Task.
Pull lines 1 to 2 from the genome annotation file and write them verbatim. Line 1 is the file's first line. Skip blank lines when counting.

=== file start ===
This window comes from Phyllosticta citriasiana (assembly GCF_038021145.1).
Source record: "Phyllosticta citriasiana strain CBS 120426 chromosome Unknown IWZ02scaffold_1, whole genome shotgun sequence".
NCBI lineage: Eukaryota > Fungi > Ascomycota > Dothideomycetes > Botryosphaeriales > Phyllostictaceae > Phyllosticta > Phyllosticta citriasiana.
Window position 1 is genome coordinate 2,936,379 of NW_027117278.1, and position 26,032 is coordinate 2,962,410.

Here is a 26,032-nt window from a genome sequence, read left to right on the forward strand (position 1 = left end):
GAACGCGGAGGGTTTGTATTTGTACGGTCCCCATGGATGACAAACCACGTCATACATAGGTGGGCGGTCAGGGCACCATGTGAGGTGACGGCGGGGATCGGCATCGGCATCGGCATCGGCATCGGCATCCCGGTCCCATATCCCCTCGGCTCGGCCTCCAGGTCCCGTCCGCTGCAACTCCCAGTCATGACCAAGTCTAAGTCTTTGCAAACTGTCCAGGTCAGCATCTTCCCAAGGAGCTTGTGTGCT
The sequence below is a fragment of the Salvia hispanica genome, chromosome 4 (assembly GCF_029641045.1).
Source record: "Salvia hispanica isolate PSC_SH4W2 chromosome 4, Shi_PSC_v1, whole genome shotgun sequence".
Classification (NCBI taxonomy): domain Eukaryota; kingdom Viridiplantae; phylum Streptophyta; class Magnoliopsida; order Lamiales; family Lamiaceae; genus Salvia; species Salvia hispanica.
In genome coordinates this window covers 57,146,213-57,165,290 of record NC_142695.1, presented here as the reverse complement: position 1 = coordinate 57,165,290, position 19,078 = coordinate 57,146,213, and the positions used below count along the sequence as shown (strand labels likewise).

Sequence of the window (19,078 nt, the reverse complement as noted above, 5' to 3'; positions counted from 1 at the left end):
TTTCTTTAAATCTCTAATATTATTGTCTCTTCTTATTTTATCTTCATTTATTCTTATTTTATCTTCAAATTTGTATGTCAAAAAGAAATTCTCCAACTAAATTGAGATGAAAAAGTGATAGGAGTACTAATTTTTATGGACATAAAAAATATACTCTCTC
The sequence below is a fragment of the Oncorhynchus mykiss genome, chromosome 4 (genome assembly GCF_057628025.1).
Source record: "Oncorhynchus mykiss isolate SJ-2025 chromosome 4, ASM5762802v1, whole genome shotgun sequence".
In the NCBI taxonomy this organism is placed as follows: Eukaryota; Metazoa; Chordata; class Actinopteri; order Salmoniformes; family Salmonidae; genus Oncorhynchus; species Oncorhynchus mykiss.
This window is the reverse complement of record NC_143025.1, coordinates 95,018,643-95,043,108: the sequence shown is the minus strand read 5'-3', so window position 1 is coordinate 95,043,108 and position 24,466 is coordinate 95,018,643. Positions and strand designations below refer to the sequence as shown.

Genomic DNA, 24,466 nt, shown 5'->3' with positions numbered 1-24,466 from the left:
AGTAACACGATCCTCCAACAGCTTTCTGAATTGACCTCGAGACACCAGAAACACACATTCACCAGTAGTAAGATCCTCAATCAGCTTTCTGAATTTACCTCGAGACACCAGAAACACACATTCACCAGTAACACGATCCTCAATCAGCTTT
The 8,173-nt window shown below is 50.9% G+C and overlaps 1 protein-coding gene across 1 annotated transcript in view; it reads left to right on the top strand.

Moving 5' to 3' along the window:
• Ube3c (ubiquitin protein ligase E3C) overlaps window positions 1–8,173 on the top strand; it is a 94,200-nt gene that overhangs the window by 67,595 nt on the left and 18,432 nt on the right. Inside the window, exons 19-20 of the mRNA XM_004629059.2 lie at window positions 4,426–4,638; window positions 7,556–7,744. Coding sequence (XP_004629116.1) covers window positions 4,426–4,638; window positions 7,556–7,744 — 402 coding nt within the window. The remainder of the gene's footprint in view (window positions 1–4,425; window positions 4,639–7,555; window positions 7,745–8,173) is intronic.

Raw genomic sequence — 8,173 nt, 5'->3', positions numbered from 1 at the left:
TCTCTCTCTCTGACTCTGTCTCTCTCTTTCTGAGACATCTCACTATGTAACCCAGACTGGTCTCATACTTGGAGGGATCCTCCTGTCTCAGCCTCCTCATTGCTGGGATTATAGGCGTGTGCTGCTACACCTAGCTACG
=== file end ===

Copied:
This window comes from Phyllosticta citriasiana (assembly GCF_038021145.1).
Source record: "Phyllosticta citriasiana strain CBS 120426 chromosome Unknown IWZ02scaffold_1, whole genome shotgun sequence".